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Sarah Gilman | Jan 29, 2009 03:35 PM

As of last June, the Bureau of Land Management had a backlog of 125 proposed solar projects covering nearly 1 million acres. And this month, the Interior Department ordered the BLM to create special offices in Wyoming, California, Nevada, and Arizona to speed permitting for those and other renewable energy projects on public lands.

But why the big rush to pave our deserts with solar panels? One look at Phoenix, Ariz., from the air is all it takes to realize people have already paved a lot of the desert -- literally. So why not do like this company and cover a ton of that paving with panels? As the Arizona Republic reports:

Cox Communications has unveiled a $1 million solar-power system that doubles as shade for employee parking at its Deer Valley Road headquarters.

The six structures cover about 75 parking spaces and will produce more than 200,000 kilowatt-hours of energy a year.. .

Cox took advantage of state, federal and utility rebates from Arizona Public Service Co. to significantly pare the expense of the system.

The incentive from APS could be worth up to $600,000 during 15 years, utility spokesman Steven Gotfried said. . .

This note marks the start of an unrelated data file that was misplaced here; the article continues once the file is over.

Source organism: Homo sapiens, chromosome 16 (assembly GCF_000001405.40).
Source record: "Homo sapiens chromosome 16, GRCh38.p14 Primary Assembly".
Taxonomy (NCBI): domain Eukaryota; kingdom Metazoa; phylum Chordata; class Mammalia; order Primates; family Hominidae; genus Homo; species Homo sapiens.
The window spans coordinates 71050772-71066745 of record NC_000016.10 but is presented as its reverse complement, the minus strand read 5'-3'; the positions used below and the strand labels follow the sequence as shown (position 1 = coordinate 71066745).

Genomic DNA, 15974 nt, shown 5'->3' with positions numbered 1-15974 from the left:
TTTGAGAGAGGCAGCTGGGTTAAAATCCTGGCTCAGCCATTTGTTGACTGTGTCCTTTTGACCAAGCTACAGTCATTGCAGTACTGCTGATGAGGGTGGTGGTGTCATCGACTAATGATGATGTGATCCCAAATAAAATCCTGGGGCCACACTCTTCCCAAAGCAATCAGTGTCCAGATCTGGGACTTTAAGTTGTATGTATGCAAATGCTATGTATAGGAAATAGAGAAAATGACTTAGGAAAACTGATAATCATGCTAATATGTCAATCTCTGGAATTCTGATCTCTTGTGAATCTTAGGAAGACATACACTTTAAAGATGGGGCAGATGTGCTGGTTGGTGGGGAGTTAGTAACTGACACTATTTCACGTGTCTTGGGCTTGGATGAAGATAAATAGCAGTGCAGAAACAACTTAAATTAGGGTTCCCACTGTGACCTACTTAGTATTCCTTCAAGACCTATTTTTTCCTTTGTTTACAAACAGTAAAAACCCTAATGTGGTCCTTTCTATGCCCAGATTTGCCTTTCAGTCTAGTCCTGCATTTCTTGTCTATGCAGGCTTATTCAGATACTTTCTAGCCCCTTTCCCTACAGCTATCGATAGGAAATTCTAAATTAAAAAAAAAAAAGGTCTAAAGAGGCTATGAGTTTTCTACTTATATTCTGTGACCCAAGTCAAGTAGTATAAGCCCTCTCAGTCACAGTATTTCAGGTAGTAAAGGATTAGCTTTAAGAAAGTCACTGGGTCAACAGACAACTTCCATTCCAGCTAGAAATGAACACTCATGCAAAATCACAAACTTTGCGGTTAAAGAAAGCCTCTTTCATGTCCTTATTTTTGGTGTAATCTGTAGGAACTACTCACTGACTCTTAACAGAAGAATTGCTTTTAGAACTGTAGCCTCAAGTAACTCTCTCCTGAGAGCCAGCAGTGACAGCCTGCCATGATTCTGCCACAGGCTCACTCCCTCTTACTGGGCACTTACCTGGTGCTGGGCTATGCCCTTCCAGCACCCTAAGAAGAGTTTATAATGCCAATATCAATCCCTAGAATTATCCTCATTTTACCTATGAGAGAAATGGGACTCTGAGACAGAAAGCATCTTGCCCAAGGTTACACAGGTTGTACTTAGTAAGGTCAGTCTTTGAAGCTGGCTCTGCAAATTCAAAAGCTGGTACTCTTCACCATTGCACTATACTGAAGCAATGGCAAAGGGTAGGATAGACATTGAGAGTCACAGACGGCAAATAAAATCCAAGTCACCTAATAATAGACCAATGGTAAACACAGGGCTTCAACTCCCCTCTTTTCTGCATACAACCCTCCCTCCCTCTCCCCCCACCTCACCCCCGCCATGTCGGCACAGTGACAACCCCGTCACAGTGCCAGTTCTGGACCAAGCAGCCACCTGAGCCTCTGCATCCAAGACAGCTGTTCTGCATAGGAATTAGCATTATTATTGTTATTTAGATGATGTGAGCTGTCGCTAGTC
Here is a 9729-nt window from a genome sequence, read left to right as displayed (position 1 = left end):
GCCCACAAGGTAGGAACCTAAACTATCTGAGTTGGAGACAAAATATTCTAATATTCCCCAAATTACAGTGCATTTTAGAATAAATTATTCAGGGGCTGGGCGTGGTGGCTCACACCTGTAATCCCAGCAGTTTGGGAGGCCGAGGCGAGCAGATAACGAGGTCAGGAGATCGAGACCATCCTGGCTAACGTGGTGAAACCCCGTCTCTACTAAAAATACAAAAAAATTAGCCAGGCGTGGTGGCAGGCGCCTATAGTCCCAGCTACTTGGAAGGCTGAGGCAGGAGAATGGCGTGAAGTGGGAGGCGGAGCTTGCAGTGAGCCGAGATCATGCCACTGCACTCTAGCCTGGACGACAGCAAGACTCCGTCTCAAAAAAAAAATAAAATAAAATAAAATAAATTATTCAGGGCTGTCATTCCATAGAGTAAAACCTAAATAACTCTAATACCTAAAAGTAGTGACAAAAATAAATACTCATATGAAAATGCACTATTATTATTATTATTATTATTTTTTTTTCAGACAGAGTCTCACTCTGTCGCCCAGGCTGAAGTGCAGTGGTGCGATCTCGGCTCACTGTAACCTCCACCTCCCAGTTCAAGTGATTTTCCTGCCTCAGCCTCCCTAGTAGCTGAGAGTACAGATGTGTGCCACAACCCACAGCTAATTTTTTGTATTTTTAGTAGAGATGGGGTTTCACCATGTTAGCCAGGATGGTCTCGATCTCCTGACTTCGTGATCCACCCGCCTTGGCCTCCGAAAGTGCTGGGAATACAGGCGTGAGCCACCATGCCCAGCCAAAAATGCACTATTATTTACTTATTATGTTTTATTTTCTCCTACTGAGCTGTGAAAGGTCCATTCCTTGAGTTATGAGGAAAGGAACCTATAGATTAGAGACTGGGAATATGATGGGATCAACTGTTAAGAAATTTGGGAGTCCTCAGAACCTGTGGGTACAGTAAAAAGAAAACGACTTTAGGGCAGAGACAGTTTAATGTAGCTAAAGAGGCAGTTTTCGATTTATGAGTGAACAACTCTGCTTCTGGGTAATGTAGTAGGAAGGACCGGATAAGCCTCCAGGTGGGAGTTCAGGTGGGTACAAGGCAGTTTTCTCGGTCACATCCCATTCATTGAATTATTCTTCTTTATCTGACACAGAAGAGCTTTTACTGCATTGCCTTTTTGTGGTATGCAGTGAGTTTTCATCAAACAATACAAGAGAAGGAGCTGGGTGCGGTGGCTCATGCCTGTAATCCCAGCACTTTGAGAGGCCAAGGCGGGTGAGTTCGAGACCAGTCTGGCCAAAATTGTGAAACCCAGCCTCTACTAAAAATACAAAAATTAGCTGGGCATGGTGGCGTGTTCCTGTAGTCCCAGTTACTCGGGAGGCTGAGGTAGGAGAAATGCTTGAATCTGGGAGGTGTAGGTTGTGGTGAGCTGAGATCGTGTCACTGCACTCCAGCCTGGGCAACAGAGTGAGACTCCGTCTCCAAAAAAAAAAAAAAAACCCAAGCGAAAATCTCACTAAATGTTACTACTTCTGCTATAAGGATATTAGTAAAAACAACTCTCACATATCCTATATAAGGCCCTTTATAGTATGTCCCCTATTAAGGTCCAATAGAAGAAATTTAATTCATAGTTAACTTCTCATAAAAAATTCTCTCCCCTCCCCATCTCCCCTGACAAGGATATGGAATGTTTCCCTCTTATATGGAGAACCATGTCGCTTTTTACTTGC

Such projects (this one isn't the only such effort, not by a long shot) probably won't solve all our energy needs. But these are the kinds of opportunities (just think of the bajillions of square miles of parking lots in Phoenix alone!) we should exhaust (along with, perhaps, using LESS energy, which can be an economic driver all its own) before we look to undisturbed land to supply power for our blenders and plasma screen TVs.

solar on existing concrete
Sinjin Eberle
Sinjin Eberle
Jan 30, 2009 08:08 AM
Sarah - good article (albeit short)...

When I was in college there in the 1980's there was talk about covering all of the freeways in basically 20-ft tall awning, and putting solar panels over the tops, running the length of the highways...just by doing that has to be hundreds of miles of freeway, within the city limits...plus, it would shade the roads, reducing the urban heat island effect, and people would potentially be able to use their air conditioners at least a little bit less, saving enormous amounts of fuel.

The more these ideas like Cox had get traction, the less hairbrained they seem...

Sinjin
Policy Hurdle
Lance
Lance
Feb 02, 2009 01:37 PM
One of the biggest potential advantages of solar power development is ironically also one of its biggest hurdles. Solar power has the potential to be an inherently decentralized way lots of different landowners and private parties can offset costs or make a little spare change, much the way wind energy if working to keep ranches as ranches in Texas (as opposed to subdivisions). Of course, it is now way cheaper for an investor in solar to just buy some virgin land in the desertand pave it with solar panels than it is for an investor to enter into all sorts of contracts and rental agreements to instead panel rooftops and parking lots. It seems like a great place for some policy wonks to do some policy wonking in figuring out how to streamline and simplify the process of solar urban infill.

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